Geography and Landscape
Fiji is an archipelago in Oceania in the central part of the South Pacific Ocean. Fiji is situated in the transition area from Melanesia to Polynesia.
It is surrounded by the island states of Tuvalu, Wallis & Futuna, Tonga (to the north and east) and New Caledonia and Vanuatu (to the west). Right below Fiji is New Zealand. The 18,376 square kilometre archipelago consists of two large islands (Viti Levu, 10,499 square kilometres, and Vanua Levu, 5,556 square kilometres), surrounded by 318 small islands, half of which are inhabited, and hundreds of reefs and rocks unsuitable for habitation. Far to the north is the lonely island of Rotuma. The total land and water area is about 1,290,000 square kilometres.
Fiji Satellite PhotoPhoto: Public domain
The large islands are of volcanic origin, the small ones consist of coral reefs, fossilised remains of crustaceans that have attached themselves to the rim of flooded volcanoes. The islands are very mountainous. The highest peak on Viti Levu (Great Fiji) is the plateau-surrounded Tomanivi (1324 metres); on Vanua Levu (Great Land) the peak is at 1032 metres. None of the volcanoes are active. The islands are covered with tropical forests.
North Coast Vanua Levu, FijiPhoto: catlin.wolfard CC 3.0 Unported no changes made
Climate and Weather
One of the characteristics of the tropical climate zone in which most of the Pacific islands are located is the fairly constant temperature. Both in Nadi on the west side of the main island of Viti Levu and in Suva on the east side, the average temperature is around 25 degrees all year round. The differences in precipitation are greater. The eastern islands receive much more rain than the western ones. Nadi receives an average of 1921 millimetres of rain per year, Suva no less than 3161 millimetres. Most precipitation falls during the months October to March, fairly dry is the period June to September. Most tropical cyclones occur between November and April (the summer season in the southern hemisphere).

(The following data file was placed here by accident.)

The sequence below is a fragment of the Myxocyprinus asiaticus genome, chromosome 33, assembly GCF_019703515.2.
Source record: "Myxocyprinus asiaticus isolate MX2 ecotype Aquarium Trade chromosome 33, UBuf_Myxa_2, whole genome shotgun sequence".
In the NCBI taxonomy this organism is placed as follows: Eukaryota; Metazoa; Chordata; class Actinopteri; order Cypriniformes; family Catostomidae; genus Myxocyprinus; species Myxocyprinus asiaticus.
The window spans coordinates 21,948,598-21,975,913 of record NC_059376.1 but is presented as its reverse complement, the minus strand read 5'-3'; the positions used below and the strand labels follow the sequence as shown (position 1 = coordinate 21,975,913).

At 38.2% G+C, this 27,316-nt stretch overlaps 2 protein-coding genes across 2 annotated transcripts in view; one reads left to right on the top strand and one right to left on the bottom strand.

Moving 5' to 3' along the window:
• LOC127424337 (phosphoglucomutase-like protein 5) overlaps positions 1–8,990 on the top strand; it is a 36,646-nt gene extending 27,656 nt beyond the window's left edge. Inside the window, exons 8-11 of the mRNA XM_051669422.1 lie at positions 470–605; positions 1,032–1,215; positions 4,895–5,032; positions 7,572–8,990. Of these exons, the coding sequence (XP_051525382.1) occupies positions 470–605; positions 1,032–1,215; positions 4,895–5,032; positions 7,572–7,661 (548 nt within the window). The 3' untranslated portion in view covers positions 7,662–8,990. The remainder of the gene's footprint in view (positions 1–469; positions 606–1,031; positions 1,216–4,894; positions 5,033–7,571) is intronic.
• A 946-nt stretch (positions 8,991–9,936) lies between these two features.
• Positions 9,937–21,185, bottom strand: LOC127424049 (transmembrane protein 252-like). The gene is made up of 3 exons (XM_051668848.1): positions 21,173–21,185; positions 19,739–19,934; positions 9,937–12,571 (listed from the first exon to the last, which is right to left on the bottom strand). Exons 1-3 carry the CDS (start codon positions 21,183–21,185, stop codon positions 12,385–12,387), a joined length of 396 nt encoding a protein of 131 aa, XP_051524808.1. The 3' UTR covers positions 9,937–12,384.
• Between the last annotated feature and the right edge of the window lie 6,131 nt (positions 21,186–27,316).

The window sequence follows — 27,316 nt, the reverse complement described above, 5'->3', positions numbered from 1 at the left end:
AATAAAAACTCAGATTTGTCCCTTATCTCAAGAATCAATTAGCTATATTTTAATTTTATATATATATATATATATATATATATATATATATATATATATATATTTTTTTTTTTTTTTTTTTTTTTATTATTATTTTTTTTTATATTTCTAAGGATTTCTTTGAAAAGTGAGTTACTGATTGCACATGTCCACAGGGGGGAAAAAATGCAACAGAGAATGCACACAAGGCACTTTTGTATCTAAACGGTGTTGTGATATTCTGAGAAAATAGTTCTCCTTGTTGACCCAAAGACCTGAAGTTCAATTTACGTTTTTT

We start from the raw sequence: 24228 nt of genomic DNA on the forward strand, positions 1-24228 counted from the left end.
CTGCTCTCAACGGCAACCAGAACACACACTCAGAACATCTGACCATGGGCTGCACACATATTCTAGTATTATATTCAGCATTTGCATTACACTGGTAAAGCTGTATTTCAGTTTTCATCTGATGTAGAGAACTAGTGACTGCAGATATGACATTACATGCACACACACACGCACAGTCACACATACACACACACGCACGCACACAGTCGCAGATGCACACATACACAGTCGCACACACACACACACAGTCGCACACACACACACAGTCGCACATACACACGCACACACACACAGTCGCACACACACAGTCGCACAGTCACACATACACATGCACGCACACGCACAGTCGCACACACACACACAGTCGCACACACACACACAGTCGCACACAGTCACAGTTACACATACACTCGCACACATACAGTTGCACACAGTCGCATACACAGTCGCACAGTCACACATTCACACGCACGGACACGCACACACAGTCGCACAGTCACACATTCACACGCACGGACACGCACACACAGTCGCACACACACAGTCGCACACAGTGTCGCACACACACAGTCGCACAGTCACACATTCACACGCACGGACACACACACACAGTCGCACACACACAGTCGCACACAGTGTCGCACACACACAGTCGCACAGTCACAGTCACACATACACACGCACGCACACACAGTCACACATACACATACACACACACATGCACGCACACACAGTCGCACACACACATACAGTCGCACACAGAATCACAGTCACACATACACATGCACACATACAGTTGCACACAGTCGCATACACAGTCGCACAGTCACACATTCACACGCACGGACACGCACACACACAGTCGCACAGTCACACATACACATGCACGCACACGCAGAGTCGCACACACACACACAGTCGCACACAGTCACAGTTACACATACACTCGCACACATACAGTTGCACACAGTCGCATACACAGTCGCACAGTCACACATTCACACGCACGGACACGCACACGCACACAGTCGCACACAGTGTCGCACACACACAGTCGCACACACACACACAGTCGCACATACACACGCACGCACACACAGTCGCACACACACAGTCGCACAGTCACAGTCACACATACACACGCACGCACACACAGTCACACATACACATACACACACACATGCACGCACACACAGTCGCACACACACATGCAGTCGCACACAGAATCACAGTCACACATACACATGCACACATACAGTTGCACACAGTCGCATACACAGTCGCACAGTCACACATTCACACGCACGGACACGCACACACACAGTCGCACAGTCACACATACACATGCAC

Plants and Animals
Botanists estimate that there are over three thousand species, of which about one third are endemic. Some spectacular tree species, such as the dakua, have disappeared due to logging for canoes, but on the other hand, reforestation with trees that are also economically useful, such as mahogany, is being actively pursued. The coastal plains have been cultivated with coconut plantations. Of even greater economic importance were and still are the vast sugarcane fields. In both cases, these are imported and planted species. Mangrove forests are found along some lagoons. Common plants are bamboo, banyan, cacao, pine, coconut palm, mango, orchid and screw palm.
Almost all land mammals have been imported, especially by the Indians for small-scale cattle breeding and for exterminating pests that threatened the sugarcane plantations. There are also large numbers of reptiles and amphibians, including the South American striped iguana. Much more spectacular is the large and colourful bird population, which is again threatened by deforestation. As everywhere in the Pacific, the underwater world is beautiful, especially in the lagoons and in the immediate vicinity of the coral reefs. Fiji is also home to frigate birds, dogs, chickens, mongooses, parrots, sea turtles and pigs.
CIA - World Factbook
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